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The Game Changer

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The Game Changer

“From childhood, the retail sector has excited me the most,” says 25-year-old Shashwat Goenka, Sector Head, Spencer’s Retail Ltd., to whom I am talking. “While visiting any store with my parents or grandparents, I would notice how retailers got their merchandise displayed, often by using eye-catching signs announcing sales and promos. Back then I didn’t even know the meaning of the word ‘merchandise’, yet I would observe how one store would have 20 check-out counters while a luxury store would perhaps have one person manning the counter, or how some stores would have white lighting and some yellow, and how in some, aisles would be positioned to encourage customers to move right or left and walk counter-clockwise.”
The only son of Sanjiv Goenka, chairman of the RP-Sanjiv Goenka Group (which has an annual turnover of R15,511-crore), Shashwat has been holding the reins of the retail chain since April 2013, which makes him the youngest business head of an organised retail enterprise on the block.
“The retail sector mostly caters to consumers aged between 16 and 34. Since I was young, I felt I would be able to connect with the buyers and contribute to the business in a big way,” he says.

1Student years: fortitude & theatre
Motivation is a significant factor behind the success of an individual and the family can play a pivotal role in providing it. Shashwat shares, “At home, we were always taught to push ourselves to excel. We were told that things work out if we work really hard and persevere.”
A young Shashwat made sure to hold on to this belief right from his schooldays at Kolkata’s St. Xavier’s Collegiate School. He earned a gold medal in his Indian School Certificate (ISC) examination in 2008, after which he went to the US to pursue a Bachelor of Science in Economics (with concentrations in Finance, Marketing and Management) at the prestigious Wharton School of the University of Pennsylvania. Just 18, the experience was a steep learning curve for him in gaining independence. “You obviously have to cope on your own. While school gave me the basic foundation for values, my days at Wharton helped me understand and analyse problems and issues from a worldwide perspective,” Shashwat says.
While his zeal to keep a good academic standing continued at Wharton, it was also closely followed by the desire to opt for other pursuits that would fit his interest. To demonstrate leadership, work as part of a team and show commitment, he signed up for various committees within the university, including the Preceptorials Committee (for creating non-credit seminars in collaboration with esteemed professors and outstanding graduate or undergraduate students), the International Mentor Program (to help in the transition of freshmen) and the marketing committee of Wharton India Economic Forum (an annual conference).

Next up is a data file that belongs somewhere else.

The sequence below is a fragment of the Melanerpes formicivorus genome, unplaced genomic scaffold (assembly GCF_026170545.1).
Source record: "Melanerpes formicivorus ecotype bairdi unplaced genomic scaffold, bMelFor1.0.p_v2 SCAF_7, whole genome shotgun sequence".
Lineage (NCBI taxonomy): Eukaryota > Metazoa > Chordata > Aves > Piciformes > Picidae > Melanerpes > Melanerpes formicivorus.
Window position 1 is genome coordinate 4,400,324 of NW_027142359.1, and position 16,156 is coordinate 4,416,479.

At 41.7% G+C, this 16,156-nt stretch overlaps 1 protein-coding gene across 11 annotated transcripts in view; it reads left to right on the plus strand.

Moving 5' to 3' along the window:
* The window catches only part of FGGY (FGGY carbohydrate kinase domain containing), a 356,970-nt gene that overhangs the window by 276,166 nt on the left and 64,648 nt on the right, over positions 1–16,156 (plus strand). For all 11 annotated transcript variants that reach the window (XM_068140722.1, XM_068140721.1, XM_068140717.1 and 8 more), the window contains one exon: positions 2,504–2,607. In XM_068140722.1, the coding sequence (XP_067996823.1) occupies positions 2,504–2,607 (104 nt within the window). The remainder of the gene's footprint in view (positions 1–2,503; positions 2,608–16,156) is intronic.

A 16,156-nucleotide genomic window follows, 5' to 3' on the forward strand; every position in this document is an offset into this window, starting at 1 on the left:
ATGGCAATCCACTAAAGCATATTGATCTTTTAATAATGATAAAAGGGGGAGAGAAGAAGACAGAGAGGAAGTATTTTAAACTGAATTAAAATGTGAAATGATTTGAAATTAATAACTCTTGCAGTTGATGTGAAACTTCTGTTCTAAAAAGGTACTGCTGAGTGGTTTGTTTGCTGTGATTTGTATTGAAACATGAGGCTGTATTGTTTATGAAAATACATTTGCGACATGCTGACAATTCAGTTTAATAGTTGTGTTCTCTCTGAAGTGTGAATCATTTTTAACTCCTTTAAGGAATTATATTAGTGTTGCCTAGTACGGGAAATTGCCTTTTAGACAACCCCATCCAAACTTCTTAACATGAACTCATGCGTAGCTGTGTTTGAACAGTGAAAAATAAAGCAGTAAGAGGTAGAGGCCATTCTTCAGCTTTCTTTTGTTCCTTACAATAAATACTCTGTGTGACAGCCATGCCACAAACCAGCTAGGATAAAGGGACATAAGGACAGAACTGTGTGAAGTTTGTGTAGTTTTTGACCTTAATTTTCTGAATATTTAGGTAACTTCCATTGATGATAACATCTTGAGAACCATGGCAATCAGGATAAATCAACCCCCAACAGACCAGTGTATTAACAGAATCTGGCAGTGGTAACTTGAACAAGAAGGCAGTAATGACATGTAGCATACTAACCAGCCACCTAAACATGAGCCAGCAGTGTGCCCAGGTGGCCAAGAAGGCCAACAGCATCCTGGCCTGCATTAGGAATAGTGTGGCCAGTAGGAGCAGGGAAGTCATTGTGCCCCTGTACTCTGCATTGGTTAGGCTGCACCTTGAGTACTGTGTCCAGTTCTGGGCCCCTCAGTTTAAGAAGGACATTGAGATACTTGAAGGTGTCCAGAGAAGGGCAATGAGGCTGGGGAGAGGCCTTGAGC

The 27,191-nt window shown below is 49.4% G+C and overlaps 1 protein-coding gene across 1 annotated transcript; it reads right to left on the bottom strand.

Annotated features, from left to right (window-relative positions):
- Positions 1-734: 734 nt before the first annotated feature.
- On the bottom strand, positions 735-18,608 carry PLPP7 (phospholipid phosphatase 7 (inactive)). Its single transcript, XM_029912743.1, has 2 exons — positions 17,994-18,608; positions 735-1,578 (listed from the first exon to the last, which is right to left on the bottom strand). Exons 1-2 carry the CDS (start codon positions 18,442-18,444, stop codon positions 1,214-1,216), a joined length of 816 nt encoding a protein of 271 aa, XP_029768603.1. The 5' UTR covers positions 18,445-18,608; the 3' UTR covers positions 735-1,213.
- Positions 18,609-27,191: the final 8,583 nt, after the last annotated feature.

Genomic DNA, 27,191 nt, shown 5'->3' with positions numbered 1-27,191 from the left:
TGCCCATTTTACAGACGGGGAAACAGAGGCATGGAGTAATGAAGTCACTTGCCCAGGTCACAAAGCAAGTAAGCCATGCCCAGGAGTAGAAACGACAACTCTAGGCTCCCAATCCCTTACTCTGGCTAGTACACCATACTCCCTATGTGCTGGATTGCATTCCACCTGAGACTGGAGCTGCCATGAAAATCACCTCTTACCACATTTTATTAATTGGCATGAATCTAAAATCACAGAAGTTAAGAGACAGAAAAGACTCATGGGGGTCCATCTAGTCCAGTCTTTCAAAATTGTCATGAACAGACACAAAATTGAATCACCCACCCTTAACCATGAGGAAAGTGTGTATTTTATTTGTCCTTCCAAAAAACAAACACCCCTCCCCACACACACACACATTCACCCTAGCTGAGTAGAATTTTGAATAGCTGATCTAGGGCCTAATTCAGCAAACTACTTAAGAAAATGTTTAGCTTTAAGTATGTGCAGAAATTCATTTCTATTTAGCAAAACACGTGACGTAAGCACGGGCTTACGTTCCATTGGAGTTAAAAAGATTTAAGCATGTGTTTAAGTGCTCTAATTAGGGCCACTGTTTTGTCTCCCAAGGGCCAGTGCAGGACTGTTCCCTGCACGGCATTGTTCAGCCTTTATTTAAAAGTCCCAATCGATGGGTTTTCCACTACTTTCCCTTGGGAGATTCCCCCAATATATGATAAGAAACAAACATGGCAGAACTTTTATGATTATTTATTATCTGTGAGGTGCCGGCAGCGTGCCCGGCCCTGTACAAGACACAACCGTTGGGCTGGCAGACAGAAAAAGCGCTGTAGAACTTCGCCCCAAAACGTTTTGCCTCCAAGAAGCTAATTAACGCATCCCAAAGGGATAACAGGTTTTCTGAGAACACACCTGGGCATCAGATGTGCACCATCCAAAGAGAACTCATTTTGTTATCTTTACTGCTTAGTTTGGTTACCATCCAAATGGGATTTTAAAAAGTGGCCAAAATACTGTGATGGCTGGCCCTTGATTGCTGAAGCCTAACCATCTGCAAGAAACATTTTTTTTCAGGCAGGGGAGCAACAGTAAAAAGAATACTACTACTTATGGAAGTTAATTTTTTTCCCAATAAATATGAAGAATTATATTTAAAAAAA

Theatre also caught his interest. “My family has always had a fascination for the performing arts and culture. Perhaps that is why I chose to explore theatre,” Shashwat says. PenNaatak, the university’s theatre group, seeking to explore issues of the South Asian diaspora through performance, took him on as technical director, and Shashwat tells me how—between 2009 and 2010—he would handle stage lighting, sound effects, construction and repair of sets, props and backdrops, and even do electrical work. “I even developed a liking for carpentry,” he says with a smile. In 2010, he was appointed the Chair and Director of PenNaatak and went on to direct two plays: Rahul da Cunha’s Class of ’84 and Dinner with Friends, a Pulitzer Prize-winning 1998 play by Donald Margulies.

From a barista to a business scion
Most students studying abroad rely on part-time work to pay bills and gain some work experience, and Shashwat was no different. From 2009-11, he worked as a barista at Williams Café on the university campus. There would be 10-minute breaks between classes and Shashwat’s team would serve anywhere between 50 to 200 customers in that period. He says, “Working as a front-end staff was a good way to experience the functioning of a consumer-facing business. It was a fast-paced environment and I learnt how to think clearly despite the rush and work under pressure, and how to deal with different customers and their requirements, and most importantly, how to manage time.”
It was in the summer of 2009 that Shashwat landed his first ‘official’ internship. The university was closed for summer, and Shashwat returned to India and signed up for a stint as a corporate finance intern with the Mumbai branch of KPMG India, a leading provider of risk, financial services and business advisory. In the summer vacations that followed, Shashwat worked as a merchandising intern with Spencer’s and as a brand management intern with Nestle India Ltd.